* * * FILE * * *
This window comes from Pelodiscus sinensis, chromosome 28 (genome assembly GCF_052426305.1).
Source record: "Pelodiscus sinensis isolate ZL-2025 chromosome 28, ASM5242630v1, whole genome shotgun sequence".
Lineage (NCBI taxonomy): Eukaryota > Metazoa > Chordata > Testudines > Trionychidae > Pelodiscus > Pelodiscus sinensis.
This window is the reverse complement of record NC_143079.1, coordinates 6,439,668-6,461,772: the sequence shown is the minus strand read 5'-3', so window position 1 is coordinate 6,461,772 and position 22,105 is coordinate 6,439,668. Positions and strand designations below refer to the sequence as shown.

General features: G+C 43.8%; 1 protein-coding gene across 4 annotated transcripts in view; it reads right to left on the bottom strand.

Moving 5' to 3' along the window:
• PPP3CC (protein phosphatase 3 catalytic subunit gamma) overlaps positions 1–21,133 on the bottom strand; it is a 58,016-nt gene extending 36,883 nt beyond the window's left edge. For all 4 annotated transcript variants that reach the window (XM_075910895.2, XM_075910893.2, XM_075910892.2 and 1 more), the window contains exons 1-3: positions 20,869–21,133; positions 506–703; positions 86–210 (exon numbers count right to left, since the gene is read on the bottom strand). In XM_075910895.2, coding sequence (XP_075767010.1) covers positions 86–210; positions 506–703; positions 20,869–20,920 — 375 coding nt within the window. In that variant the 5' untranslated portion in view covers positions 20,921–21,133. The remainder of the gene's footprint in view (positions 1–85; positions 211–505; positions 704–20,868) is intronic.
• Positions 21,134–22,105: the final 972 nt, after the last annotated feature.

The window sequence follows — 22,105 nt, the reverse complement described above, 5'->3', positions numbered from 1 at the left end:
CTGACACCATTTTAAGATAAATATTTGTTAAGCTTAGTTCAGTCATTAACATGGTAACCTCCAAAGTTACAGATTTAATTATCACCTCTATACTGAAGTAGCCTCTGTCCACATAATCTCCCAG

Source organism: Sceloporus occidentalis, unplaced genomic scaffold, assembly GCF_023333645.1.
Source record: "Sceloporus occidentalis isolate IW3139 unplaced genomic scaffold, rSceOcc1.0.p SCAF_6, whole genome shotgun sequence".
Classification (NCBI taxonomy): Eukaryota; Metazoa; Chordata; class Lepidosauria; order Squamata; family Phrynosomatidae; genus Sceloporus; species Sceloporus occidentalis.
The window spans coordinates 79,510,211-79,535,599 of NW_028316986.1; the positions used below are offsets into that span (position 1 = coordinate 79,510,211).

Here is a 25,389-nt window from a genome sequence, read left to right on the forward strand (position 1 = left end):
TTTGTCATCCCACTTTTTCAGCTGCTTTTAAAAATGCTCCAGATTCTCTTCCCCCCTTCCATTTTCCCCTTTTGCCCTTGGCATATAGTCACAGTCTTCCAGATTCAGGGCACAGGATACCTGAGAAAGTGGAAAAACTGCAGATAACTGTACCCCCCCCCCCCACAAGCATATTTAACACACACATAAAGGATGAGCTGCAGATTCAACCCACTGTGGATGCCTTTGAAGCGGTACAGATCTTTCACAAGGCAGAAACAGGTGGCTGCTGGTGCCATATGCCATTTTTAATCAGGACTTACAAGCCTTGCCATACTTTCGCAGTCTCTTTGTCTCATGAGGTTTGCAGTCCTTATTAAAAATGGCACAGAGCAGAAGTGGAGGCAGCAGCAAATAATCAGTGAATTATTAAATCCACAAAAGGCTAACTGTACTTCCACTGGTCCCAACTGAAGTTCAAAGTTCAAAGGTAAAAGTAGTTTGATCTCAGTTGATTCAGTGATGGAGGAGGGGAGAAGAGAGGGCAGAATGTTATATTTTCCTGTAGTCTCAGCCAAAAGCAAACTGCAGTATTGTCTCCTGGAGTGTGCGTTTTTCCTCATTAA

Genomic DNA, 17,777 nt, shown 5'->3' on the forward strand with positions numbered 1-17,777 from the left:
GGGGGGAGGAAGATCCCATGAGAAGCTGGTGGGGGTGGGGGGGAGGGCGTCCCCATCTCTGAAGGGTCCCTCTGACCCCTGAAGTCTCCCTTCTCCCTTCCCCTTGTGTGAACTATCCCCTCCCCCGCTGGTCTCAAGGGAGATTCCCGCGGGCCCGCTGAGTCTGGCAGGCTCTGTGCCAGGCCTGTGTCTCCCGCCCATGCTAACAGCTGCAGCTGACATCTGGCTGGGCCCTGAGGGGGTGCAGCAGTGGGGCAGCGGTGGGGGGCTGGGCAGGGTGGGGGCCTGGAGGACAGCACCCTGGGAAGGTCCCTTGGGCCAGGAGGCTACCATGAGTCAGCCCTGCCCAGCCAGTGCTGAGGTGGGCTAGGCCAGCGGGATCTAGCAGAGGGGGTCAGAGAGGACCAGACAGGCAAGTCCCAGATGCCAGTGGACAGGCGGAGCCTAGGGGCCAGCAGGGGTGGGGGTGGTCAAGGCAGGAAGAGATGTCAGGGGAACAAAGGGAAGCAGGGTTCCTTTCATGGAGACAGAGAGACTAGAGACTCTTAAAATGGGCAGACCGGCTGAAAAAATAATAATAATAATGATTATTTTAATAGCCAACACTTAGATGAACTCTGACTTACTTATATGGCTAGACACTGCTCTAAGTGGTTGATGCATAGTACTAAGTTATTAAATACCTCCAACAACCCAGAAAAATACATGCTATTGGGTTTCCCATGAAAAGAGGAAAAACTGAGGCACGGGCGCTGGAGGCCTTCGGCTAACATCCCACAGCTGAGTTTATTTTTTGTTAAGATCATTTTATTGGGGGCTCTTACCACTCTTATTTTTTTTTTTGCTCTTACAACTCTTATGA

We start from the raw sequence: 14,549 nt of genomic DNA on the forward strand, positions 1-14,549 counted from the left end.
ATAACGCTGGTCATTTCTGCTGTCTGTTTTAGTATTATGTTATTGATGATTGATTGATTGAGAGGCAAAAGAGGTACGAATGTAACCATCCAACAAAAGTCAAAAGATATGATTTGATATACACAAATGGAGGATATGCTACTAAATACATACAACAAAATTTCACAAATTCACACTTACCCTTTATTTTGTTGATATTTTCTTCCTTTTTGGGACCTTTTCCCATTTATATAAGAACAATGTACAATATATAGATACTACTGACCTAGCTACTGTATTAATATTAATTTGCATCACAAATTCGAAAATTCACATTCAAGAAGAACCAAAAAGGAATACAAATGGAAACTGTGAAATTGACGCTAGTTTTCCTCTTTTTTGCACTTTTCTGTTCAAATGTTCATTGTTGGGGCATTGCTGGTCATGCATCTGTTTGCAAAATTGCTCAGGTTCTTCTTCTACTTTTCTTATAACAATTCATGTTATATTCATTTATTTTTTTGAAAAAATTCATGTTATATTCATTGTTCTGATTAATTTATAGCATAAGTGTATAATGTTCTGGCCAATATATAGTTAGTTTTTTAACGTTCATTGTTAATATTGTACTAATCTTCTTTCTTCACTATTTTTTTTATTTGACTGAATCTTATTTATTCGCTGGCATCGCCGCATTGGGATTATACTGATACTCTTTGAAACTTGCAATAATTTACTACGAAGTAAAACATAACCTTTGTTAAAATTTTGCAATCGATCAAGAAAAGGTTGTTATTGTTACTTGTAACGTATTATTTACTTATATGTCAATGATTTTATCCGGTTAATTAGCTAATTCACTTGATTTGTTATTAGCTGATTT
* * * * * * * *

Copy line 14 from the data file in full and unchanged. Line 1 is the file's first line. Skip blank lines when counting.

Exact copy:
The window spans coordinates 79,510,211-79,535,599 of NW_028316986.1; the positions used below are offsets into that span (position 1 = coordinate 79,510,211).